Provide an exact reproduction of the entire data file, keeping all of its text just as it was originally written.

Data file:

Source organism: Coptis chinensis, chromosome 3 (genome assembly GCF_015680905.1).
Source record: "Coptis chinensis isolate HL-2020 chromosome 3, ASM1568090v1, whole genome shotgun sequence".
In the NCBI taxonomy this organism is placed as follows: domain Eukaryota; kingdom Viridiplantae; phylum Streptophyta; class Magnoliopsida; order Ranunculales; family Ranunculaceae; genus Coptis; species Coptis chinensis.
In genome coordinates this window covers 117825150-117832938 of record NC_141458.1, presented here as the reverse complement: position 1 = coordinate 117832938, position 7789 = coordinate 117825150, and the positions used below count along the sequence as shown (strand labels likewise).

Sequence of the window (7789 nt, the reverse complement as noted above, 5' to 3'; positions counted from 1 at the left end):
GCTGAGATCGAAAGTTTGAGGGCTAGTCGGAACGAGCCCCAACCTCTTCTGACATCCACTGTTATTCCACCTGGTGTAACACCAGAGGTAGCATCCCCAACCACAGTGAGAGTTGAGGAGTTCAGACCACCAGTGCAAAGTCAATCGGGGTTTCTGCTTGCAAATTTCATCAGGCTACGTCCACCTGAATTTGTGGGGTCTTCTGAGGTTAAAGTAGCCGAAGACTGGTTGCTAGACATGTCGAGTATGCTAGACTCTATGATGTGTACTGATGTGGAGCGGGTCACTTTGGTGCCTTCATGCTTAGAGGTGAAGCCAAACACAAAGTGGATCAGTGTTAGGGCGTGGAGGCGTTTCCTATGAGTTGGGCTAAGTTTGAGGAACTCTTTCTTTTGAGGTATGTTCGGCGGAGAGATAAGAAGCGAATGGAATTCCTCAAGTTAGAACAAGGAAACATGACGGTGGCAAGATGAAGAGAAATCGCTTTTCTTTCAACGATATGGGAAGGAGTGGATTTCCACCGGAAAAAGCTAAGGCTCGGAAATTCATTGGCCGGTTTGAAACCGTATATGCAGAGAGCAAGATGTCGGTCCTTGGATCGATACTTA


Source organism: Coptis chinensis, chromosome 3 (genome assembly GCF_015680905.1).
Source record: "Coptis chinensis isolate HL-2020 chromosome 3, ASM1568090v1, whole genome shotgun sequence".
In the NCBI taxonomy this organism is placed as follows: domain Eukaryota; kingdom Viridiplantae; phylum Streptophyta; class Magnoliopsida; order Ranunculales; family Ranunculaceae; genus Coptis; species Coptis chinensis.
In genome coordinates this window covers 117825150-117832938 of record NC_141458.1, presented here as the reverse complement: position 1 = coordinate 117832938, position 7789 = coordinate 117825150, and the positions used below count along the sequence as shown (strand labels likewise).

Sequence of the window (7789 nt, the reverse complement as noted above, 5' to 3'; positions counted from 1 at the left end):
GCTGAGATCGAAAGTTTGAGGGCTAGTCGGAACGAGCCCCAACCTCTTCTGACATCCACTGTTATTCCACCTGGTGTAACACCAGAGGTAGCATCCCCAACCACAGTGAGAGTTGAGGAGTTCAGACCACCAGTGCAAAGTCAATCGGGGTTTCTGCTTGCAAATTTCATCAGGCTACGTCCACCTGAATTTGTGGGGTCTTCTGAGGTTAAAGTAGCCGAAGACTGGTTGCTAGACATGTCGAGTATGCTAGACTCTATGATGTGTACTGATGTGGAGCGGGTCACTTTGGTGCCTTCATGCTTAGAGGTGAAGCCAAACACAAAGTGGATCAGTGTTAGGGCGTGGAGGCGTTTCCTATGAGTTGGGCTAAGTTTGAGGAACTCTTTCTTTTGAGGTATGTTCGGCGGAGAGATAAGAAGCGAATGGAATTCCTCAAGTTAGAACAAGGAAACATGACGGTGGCAAGATGAAGAGAAATCGCTTTTCTTTCAACGATATGGGAAGGAGTGGATTTCCACCGGAAAAAGCTAAGGCTCGGAAATTCATTGGCCGGTTTGAAACCGTATATGCAGAGAGCAAGATGTCGGTCCTTGGATCGATACTTA